During the same period, the last phase of Napoleontic rule, an article described the culture du chanvre dans le royaume des Pays-Bas as steady, but important.
Of course, 'important' was relative: at the end of the imperial era, homegrown hemp literally represented a lifeline for the fighting marine ships.

After 1813 and the return of Willem I as king things around hemp became more quiet again. The Groningen professor Van Hall provided a new booklet in 1830, but for a different reason. He was trying to promote a more diverse cycle of cultures. The high input necessary of manual labour for the retting, however, still made it hard for farmers to start growing hemp.
Retting still is a hard and intensive method in modern times, and in the 19th century, retting was even more a breakpoint for the fledgling fibre industrialization.
In the meantime, the French engineer Christian had developed a machine for processing hemp (and flax) without retting, Christian enthusiastically published a promotional brochure in several languages, called in Dutch 'Handleiding voor landlieden over de wijze om vlas en hennep zonder roting te bereiden', with six folding plates copied from the French edition. Practical testing by others, however, proved the machine to produce too much short fibre fragments. Long fibres are wanted for more sturdy and durable fabric, and the machine never became a success. The Dutch booklet version had an imprint in Brussels, but this was surely targeted at the then abundant flax culture in Flanders.
Similar annunciations of new methods were indeed also published for flax, but, as in hemp, retting remained the favored method of separating the fibres from the raw crop.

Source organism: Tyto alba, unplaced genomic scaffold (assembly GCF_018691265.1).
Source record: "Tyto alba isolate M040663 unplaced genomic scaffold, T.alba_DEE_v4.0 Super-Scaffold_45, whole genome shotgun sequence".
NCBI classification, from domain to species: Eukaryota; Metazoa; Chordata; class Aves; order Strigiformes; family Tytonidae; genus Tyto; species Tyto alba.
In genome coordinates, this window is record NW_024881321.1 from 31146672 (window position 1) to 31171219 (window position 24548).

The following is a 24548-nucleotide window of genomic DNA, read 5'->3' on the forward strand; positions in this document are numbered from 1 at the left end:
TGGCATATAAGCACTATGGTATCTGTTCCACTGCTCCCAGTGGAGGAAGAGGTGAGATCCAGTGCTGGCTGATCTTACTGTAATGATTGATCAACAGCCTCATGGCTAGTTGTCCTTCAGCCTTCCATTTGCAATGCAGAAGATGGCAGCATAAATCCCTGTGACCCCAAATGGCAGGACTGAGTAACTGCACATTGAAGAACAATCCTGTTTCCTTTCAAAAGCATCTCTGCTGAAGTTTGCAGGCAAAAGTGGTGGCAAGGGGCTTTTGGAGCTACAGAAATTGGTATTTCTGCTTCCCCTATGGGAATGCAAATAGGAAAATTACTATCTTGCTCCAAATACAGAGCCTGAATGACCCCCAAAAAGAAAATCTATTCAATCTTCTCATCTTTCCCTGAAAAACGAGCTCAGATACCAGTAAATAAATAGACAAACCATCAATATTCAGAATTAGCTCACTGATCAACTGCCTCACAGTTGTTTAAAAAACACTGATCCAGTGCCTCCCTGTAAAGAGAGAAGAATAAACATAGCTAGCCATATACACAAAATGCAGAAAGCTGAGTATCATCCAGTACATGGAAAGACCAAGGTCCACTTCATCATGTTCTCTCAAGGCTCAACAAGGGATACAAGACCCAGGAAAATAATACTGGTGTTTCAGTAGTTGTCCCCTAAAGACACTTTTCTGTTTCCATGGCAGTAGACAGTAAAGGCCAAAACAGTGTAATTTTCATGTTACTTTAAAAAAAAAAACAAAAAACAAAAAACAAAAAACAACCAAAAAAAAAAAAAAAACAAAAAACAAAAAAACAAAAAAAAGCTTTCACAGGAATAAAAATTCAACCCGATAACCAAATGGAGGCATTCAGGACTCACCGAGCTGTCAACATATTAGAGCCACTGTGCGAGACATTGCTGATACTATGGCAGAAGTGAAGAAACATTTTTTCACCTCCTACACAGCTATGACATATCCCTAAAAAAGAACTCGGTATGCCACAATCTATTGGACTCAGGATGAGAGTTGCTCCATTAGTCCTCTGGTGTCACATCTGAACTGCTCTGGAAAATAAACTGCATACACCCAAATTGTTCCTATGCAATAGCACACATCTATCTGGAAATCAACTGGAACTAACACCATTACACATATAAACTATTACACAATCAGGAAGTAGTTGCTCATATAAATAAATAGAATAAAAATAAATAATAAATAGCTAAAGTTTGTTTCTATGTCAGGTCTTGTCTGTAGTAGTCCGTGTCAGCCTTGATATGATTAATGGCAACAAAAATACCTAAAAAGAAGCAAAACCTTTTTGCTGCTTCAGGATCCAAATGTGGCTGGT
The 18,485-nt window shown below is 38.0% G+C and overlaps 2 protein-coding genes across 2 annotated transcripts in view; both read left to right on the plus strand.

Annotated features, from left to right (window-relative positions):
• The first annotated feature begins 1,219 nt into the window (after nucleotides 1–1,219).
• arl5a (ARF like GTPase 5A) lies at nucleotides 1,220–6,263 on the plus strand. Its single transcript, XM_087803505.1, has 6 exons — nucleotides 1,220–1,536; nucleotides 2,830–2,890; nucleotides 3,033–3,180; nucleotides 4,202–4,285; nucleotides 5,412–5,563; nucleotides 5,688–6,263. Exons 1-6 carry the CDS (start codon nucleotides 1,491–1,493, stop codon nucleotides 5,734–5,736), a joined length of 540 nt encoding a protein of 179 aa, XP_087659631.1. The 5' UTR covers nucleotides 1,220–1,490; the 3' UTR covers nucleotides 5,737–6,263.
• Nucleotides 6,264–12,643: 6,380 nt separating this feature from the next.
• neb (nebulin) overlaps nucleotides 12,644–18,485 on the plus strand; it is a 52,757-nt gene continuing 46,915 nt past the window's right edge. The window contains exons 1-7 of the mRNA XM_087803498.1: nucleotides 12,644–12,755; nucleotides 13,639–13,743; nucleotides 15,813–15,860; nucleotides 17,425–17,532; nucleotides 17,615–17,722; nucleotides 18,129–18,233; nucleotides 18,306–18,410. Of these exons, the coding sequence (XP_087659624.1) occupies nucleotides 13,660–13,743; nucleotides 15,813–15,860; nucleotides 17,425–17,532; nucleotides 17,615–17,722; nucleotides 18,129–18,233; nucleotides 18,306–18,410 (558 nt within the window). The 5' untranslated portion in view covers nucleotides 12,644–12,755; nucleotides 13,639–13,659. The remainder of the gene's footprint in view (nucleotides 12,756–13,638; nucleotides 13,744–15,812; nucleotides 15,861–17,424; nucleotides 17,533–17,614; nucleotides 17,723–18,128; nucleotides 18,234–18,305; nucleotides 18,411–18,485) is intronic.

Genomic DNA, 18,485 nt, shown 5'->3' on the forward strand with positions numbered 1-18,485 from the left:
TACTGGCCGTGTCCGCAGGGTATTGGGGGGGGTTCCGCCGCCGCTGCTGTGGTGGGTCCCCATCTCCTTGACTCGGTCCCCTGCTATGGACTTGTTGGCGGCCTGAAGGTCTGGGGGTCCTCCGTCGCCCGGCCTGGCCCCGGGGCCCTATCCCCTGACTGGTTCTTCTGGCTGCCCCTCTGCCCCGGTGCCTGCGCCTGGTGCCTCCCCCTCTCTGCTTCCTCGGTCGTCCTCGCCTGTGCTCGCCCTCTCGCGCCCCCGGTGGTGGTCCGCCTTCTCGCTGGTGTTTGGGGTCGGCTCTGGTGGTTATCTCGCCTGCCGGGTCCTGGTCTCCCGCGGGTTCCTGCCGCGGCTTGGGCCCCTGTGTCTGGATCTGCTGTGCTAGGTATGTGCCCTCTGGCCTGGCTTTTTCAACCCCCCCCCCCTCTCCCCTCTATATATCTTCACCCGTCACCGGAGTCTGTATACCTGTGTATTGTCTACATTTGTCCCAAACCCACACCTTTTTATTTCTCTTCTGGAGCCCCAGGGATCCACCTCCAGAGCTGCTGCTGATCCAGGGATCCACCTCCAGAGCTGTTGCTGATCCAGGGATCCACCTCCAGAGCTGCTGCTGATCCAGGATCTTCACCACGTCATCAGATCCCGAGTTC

Friday, January 1, 2010

The subtle glow of lichen dyeing

Lichens are known for an often large amount of secondary metabolites (substances not produced for vital processes). Many of these have been used as dyestuffs. Nevertheless, they never have been really popular. They may hold well in washing, but their lightfastness in sunlight is almost desastrous.
On the other hand, lichens provided a broad range of colours, not readily available from other (plant) sources. They remained in use as a addition to other dyes, especially in coastal and Northern areas where lichens were abundant. Annette Kok, in a much-referred-to article in The Lichenologist puts it: "It is not only the shade but the quality of the color which seems to be unique; these dyes actually impart a softness and lustre both to silk and wool, whereas many dyes from other sources and their associated processes of mordanting are harmful to these fibres and have to be used with the greatest care so as not to produce harsh cloth and lustreless colors."

One of the earliest articles on lichen dyeing is the brilliant thesis of German biologist Georg Franz Hoffmann, printed in the Erlangen of 1786.
Dedicated to the general uses of lichens, it describes many old uses of dyeing. 27 species are mentioned. While the colours produced are rather vaguely put down ('armeniaco-cinnamoeus', 'cinereo-cervino' and 'spadiceo-flavescentem' for example), Hoffmann later provided plates to the work in a new version ( with a French summary).